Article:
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The MCU guy's guide to FPGAs: The hardware

Posted: 07 May 2015 ?? ?Print Version ?Bookmark and Share

Keywords:microcontroller? MCU? FPGA? multiplexers? digital signal processing?

A lot of my friends are highly experienced embedded design engineers, but they come from a microcontroller (MCU) background, so they often have only a vague idea as to what an FPGA is and what it does. When pressed, they might say something like "You can configure an FPGA to do different things," but they really have no clue as to what's inside an FPGA or how one might be used in a design.

The thing is that MCUs are great for some tasks, but not so good at others. When it comes to performing lots of computations in parallel, for example, FPGAs will blow your socks off (so make sure you're wearing elasticated socks before you start playing with these devices). In this article, we'll consider the hardware aspects of the FPGA universe; we then take a look at the FPGA equivalent to MCU software in the next instalment.

Simple FPGA fabric
In the context of an integrated circuit, it's common to hear the term fabric, which is used to refer to the underlying structure of the device. (As a point of interest, the word "fabric" comes from the Middle English fabryke, meaning "something constructed.") Let's start with the core programmable fabric inside an FPGA...

If we were to peer inside the FPGA's package, we would see its silicon chip (the technical term is the die). The programmable fabric is presented in the form of an array of programmable logic blocks as shown in the image below. If we "zoom in" with a metaphorical magnifying glass, we see that this fabric comprises "islands" of logic (the programmable logic blocks) basking in a "sea" of programmable interconnect.

Figure 1: A generic representation of fundamental FPGA programmable fabric.

Why yes, I did create this image with my own fair hand, and I am indeed rather proud of it. Thank you so much for noticing (grin). If we zoom in further, we see that each of the programmable blocks contains a number of digital functions. In this example, we see a 3-input lookup table (LUT), a multiplexer, and a flip-flop, but it's important to realise that the number and types and sizes of these functions varies from family to family.

The flip-flop can be configured (programmed) to act as a register or a latch; the multiplexer can be configured to select an input to the block or the output from the LUT; and the LUT can be configured to represent whatever logical function is required.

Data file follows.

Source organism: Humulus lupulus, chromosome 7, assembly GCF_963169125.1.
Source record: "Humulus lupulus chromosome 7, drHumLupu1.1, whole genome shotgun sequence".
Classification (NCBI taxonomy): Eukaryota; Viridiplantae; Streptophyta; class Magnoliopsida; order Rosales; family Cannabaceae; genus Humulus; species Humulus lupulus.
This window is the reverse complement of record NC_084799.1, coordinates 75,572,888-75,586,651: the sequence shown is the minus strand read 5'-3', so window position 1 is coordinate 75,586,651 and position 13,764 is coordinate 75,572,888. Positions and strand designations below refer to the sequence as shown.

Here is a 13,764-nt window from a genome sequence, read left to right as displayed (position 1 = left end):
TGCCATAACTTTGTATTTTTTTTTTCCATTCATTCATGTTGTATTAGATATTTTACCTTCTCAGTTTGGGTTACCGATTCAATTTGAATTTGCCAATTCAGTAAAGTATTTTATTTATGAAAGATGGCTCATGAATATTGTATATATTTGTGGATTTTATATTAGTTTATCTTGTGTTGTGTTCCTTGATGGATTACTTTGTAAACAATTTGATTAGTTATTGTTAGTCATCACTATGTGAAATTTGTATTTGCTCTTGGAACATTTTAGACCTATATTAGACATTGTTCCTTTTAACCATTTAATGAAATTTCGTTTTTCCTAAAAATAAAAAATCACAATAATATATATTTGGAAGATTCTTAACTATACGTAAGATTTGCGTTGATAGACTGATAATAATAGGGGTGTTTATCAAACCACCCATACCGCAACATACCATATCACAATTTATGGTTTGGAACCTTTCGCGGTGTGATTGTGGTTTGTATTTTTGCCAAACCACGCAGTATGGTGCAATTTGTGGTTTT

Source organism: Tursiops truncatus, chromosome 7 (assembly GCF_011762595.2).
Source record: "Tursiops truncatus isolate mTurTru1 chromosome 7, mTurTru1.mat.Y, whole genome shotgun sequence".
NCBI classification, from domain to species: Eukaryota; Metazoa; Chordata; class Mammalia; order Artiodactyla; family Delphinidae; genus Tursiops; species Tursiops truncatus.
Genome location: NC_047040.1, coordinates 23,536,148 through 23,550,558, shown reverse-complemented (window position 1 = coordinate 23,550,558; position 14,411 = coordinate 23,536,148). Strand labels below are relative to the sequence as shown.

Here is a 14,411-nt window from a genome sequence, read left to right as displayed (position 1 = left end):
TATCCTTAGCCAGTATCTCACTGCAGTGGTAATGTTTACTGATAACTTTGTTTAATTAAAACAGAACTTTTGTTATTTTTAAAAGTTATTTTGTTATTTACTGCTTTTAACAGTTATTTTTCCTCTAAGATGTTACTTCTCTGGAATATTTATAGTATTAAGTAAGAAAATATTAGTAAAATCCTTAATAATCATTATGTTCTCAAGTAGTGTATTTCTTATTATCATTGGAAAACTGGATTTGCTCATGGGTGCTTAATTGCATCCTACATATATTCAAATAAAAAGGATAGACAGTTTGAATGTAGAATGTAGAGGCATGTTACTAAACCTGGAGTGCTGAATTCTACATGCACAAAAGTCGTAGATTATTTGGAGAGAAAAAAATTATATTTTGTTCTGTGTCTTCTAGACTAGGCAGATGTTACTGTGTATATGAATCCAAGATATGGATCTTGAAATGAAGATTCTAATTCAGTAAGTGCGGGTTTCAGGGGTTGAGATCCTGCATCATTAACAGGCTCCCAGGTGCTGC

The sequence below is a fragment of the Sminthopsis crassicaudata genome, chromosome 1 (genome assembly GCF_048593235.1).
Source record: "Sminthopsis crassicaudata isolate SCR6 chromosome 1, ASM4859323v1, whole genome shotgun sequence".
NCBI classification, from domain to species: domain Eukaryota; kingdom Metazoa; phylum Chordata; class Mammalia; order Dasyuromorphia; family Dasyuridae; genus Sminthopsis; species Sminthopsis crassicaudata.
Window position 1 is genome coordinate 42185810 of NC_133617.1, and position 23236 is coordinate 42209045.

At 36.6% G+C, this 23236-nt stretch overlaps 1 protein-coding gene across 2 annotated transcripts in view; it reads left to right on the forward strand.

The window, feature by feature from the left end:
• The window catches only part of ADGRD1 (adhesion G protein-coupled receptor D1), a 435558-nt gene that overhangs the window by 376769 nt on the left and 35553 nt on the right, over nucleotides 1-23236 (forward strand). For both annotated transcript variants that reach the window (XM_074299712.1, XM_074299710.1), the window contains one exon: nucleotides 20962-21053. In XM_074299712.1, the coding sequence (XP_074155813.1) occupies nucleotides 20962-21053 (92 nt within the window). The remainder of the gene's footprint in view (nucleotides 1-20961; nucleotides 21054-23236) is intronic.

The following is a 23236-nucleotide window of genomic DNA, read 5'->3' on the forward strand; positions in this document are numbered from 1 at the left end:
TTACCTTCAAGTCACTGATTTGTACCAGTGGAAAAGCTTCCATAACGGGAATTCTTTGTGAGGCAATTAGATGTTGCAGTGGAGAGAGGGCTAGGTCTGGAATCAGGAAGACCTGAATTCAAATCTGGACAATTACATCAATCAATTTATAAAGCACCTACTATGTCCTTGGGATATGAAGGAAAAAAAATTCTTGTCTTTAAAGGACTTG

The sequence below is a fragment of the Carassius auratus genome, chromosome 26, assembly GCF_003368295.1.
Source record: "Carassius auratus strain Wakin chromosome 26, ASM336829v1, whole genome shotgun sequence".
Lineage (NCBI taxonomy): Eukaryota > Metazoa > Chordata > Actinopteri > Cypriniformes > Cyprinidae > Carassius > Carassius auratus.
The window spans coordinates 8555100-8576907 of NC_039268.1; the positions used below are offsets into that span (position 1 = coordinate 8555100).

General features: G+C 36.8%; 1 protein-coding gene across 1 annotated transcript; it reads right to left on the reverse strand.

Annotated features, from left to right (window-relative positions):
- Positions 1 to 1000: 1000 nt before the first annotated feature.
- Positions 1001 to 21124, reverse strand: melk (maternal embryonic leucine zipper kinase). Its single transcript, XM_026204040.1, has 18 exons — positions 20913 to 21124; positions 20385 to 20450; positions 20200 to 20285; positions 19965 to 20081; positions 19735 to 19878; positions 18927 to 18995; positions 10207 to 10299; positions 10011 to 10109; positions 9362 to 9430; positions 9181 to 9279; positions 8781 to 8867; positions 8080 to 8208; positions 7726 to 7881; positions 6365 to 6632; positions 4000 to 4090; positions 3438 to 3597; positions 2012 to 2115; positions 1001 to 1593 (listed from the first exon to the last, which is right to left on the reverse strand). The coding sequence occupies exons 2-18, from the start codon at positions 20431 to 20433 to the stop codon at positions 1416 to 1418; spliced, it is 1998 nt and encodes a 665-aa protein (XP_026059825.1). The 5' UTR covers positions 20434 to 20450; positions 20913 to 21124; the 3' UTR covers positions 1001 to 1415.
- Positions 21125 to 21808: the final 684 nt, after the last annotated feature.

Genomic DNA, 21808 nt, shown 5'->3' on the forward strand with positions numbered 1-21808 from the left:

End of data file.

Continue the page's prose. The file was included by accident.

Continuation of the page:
A closer look at LUTs
Our simple example shown above featured a 3-input lookup table (LUT). In the real world, even the simplest FPGAs use 4-input LUTs, while larger, more sophisticated devices may boast 6-, 7-, or 8-input LUTs, but we'll stick with a 3-input version for the sake of simplicity.

We will be discussing the various types of FPGA implementation technologies in a future column. For the moment, we need only note that the programmable elements inside the FPGA may be implemented using antifuses, Flash memory cells, or SRAM memory cells. Let's first consider an FPGA created using an antifuse technology. This is a one-time programmable (OTP) technology, which means that once you've programmed the FPGA it stays that way forever.

The easiest way to visualise this is as a cascade of 2:1 multiplexers (MUXs) as shown below. In the case of our antifuse-based FPGA, programming the device would essentially "hardwire" the inputs to the first wave of MUXs to the appropriate 0 and 1 values required to realise the desired logical function. The values shown in the illustration below reflect the fact that we are using this LUT to implement the equation y = (a & b) | c from the previous image. In reality, the MUXs would be implemented using a branching "tree" of FETs, but we really don't need to worry about the lowest-level implementation details here.

Figure 2: An antifuse-based LUT in which the input values are "hardwired" (left) and an SRAM-based LUT in which the inputs are fed from SRAM cells (right).


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